UFC 195: What is Effective Striking?

http://www.thenerdpunch.com/wp-content/uploads/2016/01/Condit-Lawler-1024x576.jpgUFC 195: What is Effective Striking?

Without gaining new skills or shoring up old weaknesses, Carlos Condit put together a fantastic game plan and won at least three rounds (I honestly had four) against Robbie Lawler and took the decision in many people’s eyes. As many of the Twitter reactions from fellow UFC fighters show, this incredible fight is being marred by really questionable judging.

Two judges gave Robbie Lawler 3 out of the 5 rounds, and I am frankly baffled. Carlos Condit out struck Robbie Lawler 114 to 39. I mean, he landed more significant strikes than Robbie Lawler even threw.

The ONLY argument that could possibly justify that score is the nebulous “effective striking” wherein judges subjectively evaluate and judge some strikes superior to others. But when a fighter has out struck his opponent by a factor three, you better have a damn good idea of what “effective striking” really is.

If we are to take the term literally, Condit was still the more “effective” striker.

In the first four rounds, Condit’s strikes clearly took a bigger toll on Lawler; he had drawn blood, he had starched him several times with combinations and by the fourth round Lawler’s mobility and gas tank were noticeably weakened. Dismissing the power of the individual strikes is disingenuous when the cumulative effect of them was obvious.

Let’s say we limit the definition of an effective strike to the strike itself. For example, an uppercut/hook would rank higher than a cross which ranks higher than a jab. But that definition causes problems.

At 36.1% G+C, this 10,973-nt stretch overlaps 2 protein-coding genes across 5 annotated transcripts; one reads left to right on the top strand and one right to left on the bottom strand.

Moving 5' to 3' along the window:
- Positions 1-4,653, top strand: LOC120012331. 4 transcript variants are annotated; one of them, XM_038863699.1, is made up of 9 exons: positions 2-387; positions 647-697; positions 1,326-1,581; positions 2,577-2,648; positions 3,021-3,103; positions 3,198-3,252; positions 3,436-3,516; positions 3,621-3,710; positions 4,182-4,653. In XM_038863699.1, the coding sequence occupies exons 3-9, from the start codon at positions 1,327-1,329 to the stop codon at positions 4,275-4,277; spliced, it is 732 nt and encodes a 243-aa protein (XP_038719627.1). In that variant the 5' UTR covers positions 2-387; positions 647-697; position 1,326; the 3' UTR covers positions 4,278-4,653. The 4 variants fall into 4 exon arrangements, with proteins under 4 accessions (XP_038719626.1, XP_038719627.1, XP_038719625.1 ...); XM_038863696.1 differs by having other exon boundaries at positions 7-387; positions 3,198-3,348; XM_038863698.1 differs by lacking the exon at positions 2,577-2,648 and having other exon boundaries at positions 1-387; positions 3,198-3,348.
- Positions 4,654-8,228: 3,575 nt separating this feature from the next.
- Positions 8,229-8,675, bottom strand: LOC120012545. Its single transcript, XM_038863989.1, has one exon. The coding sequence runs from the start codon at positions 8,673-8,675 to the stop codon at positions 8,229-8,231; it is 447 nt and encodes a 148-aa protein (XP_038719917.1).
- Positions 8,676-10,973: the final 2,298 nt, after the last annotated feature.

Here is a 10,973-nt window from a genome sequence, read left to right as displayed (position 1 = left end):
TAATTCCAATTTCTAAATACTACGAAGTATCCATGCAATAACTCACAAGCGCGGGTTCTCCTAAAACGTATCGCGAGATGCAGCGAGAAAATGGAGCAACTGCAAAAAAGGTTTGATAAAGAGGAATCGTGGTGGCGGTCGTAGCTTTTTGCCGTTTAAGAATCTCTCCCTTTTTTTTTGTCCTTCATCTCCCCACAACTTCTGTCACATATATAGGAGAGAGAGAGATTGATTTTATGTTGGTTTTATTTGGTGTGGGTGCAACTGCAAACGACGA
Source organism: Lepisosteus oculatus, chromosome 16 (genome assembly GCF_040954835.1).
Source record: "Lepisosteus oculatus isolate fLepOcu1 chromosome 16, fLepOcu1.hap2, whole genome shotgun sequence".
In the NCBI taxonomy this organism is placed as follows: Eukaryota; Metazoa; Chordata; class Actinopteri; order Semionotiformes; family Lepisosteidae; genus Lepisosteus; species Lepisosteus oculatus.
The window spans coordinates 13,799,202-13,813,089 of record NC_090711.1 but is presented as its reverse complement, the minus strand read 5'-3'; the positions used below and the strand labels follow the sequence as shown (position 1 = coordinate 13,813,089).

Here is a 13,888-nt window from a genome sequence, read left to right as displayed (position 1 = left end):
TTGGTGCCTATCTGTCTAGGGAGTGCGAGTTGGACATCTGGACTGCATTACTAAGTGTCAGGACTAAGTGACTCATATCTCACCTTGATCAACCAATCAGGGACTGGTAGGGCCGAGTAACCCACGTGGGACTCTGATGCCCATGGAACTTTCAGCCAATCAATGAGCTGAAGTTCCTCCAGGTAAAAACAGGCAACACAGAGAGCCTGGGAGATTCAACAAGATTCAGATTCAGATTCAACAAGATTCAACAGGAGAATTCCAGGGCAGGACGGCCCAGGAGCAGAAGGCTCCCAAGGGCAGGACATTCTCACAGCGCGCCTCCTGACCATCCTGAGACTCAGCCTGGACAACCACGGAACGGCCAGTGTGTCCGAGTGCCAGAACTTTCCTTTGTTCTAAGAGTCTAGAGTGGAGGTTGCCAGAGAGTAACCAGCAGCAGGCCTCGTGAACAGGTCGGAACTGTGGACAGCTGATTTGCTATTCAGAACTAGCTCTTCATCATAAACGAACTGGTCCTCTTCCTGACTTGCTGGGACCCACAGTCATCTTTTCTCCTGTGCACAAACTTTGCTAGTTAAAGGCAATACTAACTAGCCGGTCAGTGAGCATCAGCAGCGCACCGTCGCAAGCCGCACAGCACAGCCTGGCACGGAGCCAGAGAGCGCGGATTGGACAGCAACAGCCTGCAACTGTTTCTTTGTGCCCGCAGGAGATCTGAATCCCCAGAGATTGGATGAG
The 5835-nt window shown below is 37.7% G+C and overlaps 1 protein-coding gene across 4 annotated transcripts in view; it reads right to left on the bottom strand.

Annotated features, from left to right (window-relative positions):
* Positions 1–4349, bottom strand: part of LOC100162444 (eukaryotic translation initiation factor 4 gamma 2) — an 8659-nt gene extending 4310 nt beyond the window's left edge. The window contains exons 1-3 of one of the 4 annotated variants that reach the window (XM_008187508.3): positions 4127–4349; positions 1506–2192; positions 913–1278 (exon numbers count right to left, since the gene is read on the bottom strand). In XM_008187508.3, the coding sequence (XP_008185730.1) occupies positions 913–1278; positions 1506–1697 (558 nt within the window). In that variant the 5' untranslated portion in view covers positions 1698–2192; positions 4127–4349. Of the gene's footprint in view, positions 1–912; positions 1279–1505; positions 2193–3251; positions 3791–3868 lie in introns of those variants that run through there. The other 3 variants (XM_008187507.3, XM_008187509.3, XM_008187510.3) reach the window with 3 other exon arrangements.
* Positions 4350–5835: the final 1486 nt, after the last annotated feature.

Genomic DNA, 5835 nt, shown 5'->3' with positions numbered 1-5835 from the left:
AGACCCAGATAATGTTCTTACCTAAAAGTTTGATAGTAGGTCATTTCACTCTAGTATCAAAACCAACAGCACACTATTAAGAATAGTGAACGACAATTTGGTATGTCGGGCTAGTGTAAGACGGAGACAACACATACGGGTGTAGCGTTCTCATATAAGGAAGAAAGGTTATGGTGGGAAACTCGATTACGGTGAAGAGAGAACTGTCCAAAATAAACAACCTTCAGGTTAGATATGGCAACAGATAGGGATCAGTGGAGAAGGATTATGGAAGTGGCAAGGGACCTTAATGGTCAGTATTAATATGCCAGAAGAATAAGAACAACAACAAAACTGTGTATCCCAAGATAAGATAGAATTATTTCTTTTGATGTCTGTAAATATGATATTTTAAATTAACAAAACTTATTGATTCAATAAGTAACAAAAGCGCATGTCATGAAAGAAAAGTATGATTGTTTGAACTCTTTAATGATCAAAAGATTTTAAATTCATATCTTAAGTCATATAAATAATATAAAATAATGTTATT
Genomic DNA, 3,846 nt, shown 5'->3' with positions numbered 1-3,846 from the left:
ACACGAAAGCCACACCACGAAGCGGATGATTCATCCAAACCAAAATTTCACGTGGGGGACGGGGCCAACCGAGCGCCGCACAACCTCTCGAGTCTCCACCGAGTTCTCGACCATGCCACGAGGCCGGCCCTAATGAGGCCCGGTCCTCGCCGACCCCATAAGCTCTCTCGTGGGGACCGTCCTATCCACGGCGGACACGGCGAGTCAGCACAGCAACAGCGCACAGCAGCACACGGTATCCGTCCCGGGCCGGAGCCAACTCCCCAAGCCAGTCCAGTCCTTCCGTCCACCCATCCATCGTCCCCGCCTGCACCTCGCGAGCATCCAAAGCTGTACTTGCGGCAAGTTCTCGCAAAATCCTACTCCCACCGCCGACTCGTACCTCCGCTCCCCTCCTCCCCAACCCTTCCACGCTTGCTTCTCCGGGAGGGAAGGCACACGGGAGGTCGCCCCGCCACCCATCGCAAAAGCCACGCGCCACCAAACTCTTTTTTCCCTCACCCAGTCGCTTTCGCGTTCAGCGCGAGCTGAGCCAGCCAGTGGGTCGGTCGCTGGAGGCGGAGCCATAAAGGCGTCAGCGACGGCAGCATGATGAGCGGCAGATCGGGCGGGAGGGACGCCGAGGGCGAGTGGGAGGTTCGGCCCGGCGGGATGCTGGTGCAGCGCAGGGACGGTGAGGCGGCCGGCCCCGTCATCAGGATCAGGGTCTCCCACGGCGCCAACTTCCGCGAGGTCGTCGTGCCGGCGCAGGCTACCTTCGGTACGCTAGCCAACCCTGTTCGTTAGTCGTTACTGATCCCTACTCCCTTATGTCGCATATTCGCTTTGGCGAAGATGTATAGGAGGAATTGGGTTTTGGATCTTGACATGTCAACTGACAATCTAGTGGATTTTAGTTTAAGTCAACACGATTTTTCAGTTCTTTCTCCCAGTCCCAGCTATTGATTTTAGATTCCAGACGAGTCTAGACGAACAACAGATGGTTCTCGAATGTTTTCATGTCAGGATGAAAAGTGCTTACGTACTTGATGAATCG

For example, Robbie Lawler is clearly the harder hitter. But the damage he did for the first four rounds was mitigated by the fact that it takes 4-7 day ground shipping Condit’s jaw to tell his brain that he’s getting hurt. Can a fighter hit two separate opponents with the exact same strike with the same power, depth and angle but have its “effectiveness” judged in different ways?

The answer should be yes. In fact we’ve seen this before in the Diego Sanchez vs. Martin Kampmann fight. Sanchez threw heavier shots but he was the one getting lit up by crisp jabs and straights from Kampmann. And as I recall, the vast majority of viewers and media thought the decision win from Sanchez was regarded with extreme skepticism.

I also want to bring up an interesting point made by Cole Miller after his bout with Nam Phan. Miller had fought a good fight and dropped a split decision to the always tough Phan who closed the distance on several occasions and smash him with hard punches. Or it seemed.

Miller is an enormous featherweight standing at a towering 6’ 1”. Miller made the argument that because he stood tall and was so lanky, he’d sway when hit with punches even if they weren’t that damaging; it’s his body’s natural way of absorbing shock. As a result the “effectiveness” of striking was given to Phan even if they technically were trading even. I don’t hold MMA judges in high regard to begin with, so I think Miller makes a solid case.